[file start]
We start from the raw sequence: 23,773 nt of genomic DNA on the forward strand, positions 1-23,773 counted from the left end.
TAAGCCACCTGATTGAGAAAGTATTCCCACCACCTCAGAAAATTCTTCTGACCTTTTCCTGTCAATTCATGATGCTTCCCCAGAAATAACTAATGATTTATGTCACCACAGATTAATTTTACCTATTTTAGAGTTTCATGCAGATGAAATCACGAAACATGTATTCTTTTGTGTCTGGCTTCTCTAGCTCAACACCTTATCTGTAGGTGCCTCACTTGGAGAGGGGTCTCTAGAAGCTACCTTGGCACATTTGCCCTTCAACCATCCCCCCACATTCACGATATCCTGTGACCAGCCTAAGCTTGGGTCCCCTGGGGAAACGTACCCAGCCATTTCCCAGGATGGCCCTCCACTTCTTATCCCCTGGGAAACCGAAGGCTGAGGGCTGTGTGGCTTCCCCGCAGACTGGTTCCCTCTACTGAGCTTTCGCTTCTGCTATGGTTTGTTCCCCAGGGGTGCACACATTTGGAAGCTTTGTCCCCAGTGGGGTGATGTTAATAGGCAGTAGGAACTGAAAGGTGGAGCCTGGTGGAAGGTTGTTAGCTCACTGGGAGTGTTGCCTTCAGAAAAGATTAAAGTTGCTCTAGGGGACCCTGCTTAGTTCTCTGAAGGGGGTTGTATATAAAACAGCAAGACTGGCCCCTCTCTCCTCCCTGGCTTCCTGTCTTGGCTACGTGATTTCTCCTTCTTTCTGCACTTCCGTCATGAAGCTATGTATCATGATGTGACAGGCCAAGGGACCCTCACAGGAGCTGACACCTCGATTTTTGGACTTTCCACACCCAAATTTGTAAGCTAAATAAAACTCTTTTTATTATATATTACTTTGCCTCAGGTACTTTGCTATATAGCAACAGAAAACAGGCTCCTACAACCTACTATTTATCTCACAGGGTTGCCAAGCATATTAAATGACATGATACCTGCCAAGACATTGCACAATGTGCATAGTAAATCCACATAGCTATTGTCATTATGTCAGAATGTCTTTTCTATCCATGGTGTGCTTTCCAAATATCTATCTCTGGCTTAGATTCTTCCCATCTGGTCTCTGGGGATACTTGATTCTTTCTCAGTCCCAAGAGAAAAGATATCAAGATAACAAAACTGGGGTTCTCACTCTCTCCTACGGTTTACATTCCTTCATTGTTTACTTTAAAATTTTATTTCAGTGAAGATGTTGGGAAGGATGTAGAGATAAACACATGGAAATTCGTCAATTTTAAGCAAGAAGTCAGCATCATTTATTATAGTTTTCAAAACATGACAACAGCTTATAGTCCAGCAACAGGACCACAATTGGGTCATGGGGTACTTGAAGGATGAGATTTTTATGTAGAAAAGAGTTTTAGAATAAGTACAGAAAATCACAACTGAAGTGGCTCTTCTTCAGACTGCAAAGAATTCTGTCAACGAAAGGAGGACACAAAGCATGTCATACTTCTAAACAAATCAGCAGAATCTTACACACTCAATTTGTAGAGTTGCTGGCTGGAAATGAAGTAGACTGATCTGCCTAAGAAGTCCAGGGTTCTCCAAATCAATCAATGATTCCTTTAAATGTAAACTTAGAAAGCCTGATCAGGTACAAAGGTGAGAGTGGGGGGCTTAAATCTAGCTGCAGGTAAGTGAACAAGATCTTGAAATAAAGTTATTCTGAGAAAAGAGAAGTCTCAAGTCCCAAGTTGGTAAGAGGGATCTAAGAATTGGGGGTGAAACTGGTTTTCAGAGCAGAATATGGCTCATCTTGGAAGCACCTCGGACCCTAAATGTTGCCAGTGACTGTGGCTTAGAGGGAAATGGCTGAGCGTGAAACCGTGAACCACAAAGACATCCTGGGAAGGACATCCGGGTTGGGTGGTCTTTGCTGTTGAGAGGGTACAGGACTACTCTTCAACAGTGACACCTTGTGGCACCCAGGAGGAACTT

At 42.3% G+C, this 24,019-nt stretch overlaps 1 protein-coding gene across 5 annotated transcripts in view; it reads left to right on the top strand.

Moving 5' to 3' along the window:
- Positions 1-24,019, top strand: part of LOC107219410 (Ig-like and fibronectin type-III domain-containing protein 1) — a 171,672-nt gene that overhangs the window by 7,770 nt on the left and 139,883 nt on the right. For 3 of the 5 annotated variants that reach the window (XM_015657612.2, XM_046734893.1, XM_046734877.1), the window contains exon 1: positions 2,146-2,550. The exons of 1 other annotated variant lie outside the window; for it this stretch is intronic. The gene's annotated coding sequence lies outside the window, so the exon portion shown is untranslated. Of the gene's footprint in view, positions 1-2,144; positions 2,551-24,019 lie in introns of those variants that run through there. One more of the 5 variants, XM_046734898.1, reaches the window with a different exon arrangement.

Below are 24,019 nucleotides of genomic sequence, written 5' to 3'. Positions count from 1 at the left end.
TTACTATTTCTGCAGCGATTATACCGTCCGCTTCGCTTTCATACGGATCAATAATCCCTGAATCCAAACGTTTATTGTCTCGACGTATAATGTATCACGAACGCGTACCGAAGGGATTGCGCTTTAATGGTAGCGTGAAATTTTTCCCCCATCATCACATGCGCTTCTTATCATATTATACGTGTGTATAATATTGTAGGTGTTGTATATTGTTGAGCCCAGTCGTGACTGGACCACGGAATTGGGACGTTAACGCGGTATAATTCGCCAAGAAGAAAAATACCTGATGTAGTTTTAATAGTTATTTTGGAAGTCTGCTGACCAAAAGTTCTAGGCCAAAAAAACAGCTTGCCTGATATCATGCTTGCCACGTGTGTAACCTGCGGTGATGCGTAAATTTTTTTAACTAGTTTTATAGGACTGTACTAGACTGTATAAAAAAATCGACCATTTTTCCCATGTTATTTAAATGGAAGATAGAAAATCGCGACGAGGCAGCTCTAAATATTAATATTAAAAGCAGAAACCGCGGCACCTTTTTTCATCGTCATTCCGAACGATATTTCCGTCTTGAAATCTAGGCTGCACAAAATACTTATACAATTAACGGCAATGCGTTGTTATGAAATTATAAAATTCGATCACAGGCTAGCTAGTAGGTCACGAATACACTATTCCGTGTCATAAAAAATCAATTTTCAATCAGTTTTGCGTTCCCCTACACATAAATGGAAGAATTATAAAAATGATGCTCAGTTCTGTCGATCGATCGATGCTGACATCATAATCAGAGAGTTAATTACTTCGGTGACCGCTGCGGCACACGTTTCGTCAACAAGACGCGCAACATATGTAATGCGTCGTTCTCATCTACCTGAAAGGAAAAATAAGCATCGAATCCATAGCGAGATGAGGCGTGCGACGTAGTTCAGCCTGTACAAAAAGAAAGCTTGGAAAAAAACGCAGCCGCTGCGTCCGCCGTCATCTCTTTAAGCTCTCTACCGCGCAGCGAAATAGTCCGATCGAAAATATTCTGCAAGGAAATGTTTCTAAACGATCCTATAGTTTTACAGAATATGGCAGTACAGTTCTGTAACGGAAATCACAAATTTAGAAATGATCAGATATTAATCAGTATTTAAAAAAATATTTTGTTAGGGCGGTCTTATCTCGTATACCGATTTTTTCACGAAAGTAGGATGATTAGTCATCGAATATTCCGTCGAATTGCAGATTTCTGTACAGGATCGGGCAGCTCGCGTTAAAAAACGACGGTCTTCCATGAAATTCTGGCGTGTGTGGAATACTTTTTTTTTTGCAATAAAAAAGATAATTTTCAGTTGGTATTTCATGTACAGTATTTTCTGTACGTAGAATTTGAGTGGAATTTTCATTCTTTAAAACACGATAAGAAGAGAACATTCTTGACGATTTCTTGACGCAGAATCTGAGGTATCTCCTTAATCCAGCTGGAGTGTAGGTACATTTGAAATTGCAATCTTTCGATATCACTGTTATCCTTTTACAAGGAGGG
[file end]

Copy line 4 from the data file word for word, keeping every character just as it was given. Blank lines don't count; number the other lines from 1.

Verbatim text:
Moving 5' to 3' along the window: